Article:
- Being treated like a “lower” or “lesser” human being.
- Physical trauma generating a sense of fear.
Secondly, find out what the feeling of humiliation causes your character to do. Really dig deep, find out what’s realistic for this particular character. Here’s a list of examples:
- Anger sets in and causes violent reactions or thoughts.
- Depression turns character completely numb or off to everyone around.
- Anxiety causes fear of others, surroundings, or even what might happen the next day.
When expressing these emotions, think in terms of showing, not telling. “Tendons swelled in my arms, and veins bulged between my knuckles as my fists shook,” versus, “I was angry and I thought of punching something.”
Of course, “telling” does have its appropriate times when used effectively. The two example sentences might even form a greater combination than they would singly if phrased like this: “Tendons swelled in my arms, and veins bulged between my knuckles as my fists shook. I wanted to punch something. Anything. I didn’t care what.”
Inner reflection is a good thing, as it conveys some things (like character voice) that simply showing through actions can’t. Just make sure to practice finding the right balance.
Thirdly, figure out how these emotions dictate their actions.
- Anger: Thoughts of revenge or retaliation. Character might plan something to humiliate their abuser in turn. Character might try to get into better shape and become stronger so they’re never put in that position again, and/or character might gather up materials to do something dangerous.
- Depression: Character pushes others away from helping, shuts door, cries out of thoughts of hopelessness. Character tries to find outlets to escape depression, anything from reading to drinking, or even more dangerous things. Can’t focus on daily chores or maintaining relationships.
- Anxiety: Panic attacks cause character to lose control of breathing or go into shock. A constant sense of fear drives character to check locks all the time and keep curtains drawn on every window, maybe keep a weapon of some sort handy or 911 on speed dial. Too scared to leave home or sleep at night.
Depression, anxiety, and anger problems are always best researched so that the character is portrayed realistically and respectfully, but these are some basic examples of how the character might react. A character might even react in a combination of ways, perhaps even contrastingly. Contrast and inner conflict build a stronger dynamic.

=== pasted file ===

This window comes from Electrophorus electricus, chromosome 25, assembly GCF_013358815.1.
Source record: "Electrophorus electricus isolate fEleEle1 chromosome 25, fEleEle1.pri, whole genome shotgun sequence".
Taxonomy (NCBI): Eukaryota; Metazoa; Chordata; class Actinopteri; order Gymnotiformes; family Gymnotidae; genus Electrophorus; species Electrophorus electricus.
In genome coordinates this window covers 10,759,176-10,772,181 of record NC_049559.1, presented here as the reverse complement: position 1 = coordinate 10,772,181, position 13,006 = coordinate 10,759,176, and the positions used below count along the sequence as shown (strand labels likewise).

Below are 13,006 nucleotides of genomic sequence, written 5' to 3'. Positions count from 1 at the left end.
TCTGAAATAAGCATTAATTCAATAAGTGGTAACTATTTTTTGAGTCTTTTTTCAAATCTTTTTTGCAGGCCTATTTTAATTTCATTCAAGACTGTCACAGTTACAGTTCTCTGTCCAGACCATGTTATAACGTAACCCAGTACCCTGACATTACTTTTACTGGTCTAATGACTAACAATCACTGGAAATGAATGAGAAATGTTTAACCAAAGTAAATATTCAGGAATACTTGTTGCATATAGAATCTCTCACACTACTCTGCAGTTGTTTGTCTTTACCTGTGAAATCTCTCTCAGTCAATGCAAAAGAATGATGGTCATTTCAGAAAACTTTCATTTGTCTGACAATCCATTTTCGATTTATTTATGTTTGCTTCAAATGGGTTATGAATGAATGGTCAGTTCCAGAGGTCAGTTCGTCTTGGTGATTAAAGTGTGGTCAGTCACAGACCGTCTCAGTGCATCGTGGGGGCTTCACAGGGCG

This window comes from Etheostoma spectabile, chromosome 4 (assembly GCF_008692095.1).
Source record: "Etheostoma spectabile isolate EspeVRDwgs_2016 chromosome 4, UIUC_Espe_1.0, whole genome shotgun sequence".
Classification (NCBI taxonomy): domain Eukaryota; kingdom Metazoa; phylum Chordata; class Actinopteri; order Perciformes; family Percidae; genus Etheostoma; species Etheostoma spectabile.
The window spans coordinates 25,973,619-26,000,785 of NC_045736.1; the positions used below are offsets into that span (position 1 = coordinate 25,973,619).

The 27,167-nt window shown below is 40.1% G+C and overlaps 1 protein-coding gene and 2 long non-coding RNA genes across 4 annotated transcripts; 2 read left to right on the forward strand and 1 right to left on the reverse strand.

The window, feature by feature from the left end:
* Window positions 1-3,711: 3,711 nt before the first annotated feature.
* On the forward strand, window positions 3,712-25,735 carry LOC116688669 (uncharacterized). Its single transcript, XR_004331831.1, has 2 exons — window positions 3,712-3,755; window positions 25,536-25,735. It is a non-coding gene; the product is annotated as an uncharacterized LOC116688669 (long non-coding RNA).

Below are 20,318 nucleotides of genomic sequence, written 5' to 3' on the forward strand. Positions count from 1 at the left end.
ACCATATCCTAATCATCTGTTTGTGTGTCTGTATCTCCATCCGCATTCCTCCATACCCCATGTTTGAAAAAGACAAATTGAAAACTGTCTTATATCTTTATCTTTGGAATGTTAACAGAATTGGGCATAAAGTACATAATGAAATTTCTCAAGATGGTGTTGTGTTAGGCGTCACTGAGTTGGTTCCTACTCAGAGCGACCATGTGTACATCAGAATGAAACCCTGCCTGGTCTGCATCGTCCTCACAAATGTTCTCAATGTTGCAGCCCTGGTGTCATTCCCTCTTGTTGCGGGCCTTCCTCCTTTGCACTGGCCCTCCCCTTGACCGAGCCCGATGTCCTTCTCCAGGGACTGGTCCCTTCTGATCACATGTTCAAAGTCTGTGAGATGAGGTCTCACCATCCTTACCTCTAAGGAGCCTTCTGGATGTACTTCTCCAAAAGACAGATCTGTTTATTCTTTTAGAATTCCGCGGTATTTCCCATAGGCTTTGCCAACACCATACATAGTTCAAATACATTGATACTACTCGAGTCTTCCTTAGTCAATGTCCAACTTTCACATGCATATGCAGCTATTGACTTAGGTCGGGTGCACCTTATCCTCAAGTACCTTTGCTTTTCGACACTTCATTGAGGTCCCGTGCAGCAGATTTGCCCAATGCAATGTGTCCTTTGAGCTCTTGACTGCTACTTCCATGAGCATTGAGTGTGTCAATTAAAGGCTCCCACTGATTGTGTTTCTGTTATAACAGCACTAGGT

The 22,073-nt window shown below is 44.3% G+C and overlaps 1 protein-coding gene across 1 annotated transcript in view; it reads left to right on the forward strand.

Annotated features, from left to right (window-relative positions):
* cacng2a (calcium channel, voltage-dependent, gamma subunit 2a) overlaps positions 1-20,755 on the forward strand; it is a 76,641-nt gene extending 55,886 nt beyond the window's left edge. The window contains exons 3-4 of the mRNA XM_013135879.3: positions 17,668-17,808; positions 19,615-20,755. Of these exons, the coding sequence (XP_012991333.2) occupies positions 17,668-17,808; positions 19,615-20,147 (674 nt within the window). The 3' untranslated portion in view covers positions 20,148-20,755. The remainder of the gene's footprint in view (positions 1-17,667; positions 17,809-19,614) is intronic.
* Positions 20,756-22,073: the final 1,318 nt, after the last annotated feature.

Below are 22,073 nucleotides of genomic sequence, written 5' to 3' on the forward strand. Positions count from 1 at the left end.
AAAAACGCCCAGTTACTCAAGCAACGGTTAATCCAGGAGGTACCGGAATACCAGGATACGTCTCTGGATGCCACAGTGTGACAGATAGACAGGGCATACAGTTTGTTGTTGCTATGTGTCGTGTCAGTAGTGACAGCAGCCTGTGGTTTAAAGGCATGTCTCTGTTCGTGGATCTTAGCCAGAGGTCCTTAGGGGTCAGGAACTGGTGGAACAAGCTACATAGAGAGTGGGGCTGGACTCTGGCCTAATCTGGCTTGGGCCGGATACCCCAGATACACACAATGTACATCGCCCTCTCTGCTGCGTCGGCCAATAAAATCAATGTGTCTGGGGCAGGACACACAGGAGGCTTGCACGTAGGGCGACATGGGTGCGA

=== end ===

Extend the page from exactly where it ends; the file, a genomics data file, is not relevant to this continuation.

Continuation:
Also, in terms of traumatizing events, make sure to check out shock, and when considering wounds/physical damage, research the heck out of that. (As an example, one type of physical trauma that I see portrayed inaccurately the most is concussions. Make sure to always get facts straight on wounds.)
Think not only in terms of instant after effects, but also long-term effects. Reveal these things physiologically, through inner reflection, and also through action. Each of these things adds depth and conveys a sense of humanness that characters should portray.
Remember that characters aren’t cardboard cut-outs, but reflections of real, complex people. If you keep this in mind and focus on bringing this human element forward, a lot of things should fall into place on their own. Or, you can try checking when characters aren’t standing out.
I made a walkthrough of my process for drawing faceted stones! Judging by the timestamps from the screenshots I took, drawing this one stone took an hour and three minutes, although I know I went and checked tumblr a couple times while I was working, so let’s just call it an hour.
Now MISCELLANEOUS NOTES
- This walkthrough assumes you already know how to use layer masks, the clone stamp, and the lasso tool. There’s also one part where I didn’t label it, but I inverted the selection so I could keep my lines consistent. It’s in the third image.
- Unfortunately I can’t really help with colour choice and the actual colouring of the pinwheel shape that makes up the back facets, but you can kind of see that I tended to colour with lines that cut across the facets and and kept the outer parts of the facets darker. It would probably be best to find a reference to work from!
- This particular cut of stone is called the ‘brilliant’ cut.
- There’s actually a lot of internal reflection business that goes on in a stone, but I elected to ingore all of it since at a distance you can’t really tell anyway.
now GO FORTH AND DAZZLE YOUR FRIENDS WITH YOUR SPARKLE